Columbus Discovery Of The Americas Research Paper

1172 Words 5 Pages
If a foreigner came to your land, claimed it as theirs, reaped it of all it’s resources, and killed off millions of your kind either directly, through wars and pillaging, or indirectly, through diseases and alien animals, would you be complacent at all with them being praised as a hero of their time? In this paper, reasons why Columbus’ discovery of the Americas did not make the world a better place will be explained. Native Americans were killed in the millions, alien plants and animals wiped out native foliage and game, and with the sudden boom of sugar, tobacco, and cotton plantations, slave demand grew exponentially. One excellent example of why Columbus’ discovery of the Americas had a negative impact was the immense decimation of Native …show more content…
Although much of the plants and livestock that was brought over helped balance the diets of both Native Americans and Europeans, a significant amount contributed to decimation of indigenous foliage and wildlife. Most animals and plants that were brought over ended up being introduced by accident, a few times backfiring on colonists as well. In one occasion, some stow away black rats made it to the New World and almost took out an entire colony! Not only did they have a very destructive nature, they also carried many diseases, like the black plague and typhus. But rats weren’t the only animals causing such devastation. Seemingly innocent livestock such as sheeps, cows, and pigs either brought over horrendous illnesses or invaded farms to eat maze and other native …show more content…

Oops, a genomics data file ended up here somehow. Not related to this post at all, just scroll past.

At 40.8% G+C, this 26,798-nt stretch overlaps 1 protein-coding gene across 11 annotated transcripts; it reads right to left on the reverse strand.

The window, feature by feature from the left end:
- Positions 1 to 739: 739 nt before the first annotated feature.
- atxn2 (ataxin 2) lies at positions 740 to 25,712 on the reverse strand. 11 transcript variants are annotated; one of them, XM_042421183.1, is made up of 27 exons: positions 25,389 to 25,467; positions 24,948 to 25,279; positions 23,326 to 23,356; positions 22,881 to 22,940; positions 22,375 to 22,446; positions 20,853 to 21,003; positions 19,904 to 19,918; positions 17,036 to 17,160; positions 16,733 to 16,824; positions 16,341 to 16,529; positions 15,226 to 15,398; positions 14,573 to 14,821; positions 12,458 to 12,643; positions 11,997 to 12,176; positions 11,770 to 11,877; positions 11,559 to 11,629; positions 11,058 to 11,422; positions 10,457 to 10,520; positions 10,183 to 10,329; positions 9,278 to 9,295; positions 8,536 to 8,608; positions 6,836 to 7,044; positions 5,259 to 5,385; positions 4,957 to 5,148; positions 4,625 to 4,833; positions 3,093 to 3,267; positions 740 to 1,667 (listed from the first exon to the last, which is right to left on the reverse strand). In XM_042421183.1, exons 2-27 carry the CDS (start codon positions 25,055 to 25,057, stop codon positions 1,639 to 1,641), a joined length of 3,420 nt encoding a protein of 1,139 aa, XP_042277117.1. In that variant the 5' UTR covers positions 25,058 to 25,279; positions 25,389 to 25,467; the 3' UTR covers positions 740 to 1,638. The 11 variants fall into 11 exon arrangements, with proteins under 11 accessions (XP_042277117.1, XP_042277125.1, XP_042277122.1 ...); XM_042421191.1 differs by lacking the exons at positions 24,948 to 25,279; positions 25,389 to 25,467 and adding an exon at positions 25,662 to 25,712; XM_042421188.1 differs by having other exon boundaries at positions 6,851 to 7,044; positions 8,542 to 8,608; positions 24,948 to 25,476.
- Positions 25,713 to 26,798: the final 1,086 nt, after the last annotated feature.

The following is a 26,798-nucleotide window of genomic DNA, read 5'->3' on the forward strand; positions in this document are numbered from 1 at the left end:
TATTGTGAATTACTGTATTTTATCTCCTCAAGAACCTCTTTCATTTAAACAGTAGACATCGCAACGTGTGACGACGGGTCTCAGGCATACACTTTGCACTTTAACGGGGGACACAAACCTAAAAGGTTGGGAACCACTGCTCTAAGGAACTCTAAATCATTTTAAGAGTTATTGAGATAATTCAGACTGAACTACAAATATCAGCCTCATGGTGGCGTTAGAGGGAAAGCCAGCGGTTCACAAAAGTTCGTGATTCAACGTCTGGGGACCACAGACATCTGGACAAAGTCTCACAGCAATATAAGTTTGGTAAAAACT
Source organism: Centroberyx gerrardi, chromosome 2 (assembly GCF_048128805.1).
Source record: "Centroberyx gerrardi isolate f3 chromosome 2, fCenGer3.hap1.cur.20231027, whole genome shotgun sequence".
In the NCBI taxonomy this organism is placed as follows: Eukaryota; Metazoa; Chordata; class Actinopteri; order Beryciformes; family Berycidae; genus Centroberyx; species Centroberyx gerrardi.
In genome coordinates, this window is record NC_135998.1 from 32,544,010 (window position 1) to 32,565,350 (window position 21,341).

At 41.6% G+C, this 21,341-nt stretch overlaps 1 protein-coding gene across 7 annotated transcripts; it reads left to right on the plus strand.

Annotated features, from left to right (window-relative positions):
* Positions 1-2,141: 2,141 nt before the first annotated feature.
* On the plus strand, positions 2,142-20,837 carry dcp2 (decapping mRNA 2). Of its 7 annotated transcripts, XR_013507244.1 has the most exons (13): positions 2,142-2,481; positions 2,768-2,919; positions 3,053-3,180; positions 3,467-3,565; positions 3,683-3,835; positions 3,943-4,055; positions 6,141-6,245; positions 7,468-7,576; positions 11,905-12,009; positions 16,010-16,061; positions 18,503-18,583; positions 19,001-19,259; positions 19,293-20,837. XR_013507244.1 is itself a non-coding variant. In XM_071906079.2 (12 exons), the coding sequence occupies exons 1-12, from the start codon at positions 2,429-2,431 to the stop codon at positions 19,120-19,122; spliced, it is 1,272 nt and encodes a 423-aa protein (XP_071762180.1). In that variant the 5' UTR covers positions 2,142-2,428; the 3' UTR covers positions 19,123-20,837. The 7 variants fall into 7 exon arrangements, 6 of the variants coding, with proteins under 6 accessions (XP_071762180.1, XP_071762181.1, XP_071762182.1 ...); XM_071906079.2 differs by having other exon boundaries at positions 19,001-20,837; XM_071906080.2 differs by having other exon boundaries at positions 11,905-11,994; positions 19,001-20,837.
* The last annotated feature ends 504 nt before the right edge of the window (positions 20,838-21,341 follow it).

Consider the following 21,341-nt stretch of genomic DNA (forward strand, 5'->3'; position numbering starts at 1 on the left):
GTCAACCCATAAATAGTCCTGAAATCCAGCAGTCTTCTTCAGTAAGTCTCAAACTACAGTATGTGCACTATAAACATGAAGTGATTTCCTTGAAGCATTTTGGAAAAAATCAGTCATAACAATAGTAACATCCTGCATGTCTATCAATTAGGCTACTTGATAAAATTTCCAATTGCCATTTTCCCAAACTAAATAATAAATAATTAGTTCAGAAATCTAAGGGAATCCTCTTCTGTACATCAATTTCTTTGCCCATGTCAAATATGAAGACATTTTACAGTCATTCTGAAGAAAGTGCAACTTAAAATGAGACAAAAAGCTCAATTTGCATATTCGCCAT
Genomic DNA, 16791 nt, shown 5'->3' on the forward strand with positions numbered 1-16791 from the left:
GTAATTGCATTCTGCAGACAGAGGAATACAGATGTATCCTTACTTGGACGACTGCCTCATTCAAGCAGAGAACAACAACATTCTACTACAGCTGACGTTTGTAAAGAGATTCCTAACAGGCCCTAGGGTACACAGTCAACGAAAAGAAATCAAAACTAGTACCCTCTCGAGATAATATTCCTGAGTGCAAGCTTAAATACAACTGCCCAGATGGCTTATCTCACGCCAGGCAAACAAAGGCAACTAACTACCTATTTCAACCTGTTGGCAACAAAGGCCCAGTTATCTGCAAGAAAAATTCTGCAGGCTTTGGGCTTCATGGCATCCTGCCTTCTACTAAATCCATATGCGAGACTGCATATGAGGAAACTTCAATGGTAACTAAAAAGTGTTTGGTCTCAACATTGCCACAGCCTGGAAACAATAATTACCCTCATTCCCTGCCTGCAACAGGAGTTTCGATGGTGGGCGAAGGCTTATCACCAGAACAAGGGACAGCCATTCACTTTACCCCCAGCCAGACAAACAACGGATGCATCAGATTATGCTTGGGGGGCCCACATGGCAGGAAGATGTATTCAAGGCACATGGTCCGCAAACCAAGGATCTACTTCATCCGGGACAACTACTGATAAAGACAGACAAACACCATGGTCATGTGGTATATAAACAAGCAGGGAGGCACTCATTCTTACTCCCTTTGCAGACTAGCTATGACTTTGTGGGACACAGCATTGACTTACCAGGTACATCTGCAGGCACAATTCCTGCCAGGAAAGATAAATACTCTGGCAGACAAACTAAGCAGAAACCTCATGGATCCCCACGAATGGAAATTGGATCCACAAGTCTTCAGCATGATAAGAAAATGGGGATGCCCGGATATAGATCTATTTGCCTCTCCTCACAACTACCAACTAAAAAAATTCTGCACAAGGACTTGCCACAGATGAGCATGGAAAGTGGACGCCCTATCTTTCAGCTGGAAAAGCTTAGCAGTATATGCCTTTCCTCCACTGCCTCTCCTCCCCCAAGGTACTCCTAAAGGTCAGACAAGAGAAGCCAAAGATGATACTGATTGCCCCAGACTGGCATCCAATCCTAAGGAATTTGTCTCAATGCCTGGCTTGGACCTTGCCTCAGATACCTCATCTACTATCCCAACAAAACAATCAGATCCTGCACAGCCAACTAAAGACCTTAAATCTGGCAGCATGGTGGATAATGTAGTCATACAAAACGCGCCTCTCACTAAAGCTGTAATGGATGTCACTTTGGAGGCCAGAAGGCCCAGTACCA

As slaves were brought over from Africa, they had to count on sheer luck and hope they ended up on a ship with a Captain that fed them well. Some of them only packed the least amount of food possible to save money, even if much of the Africans aboard died of starvation. Others would pack copious amounts of food, believing that the healthier the slaves the better they would sell for. Generally, the Dutch would feed their slaves somewhat decent food three times a day, the French cook a stew of oats daily, and English ships would feed their cargo small tubes of fat twice a day. Depending on who the slave was bought by, these meal conditions may change or stay the same for them, while Native Americans often had to hunt for what game was left or struggle to get food for

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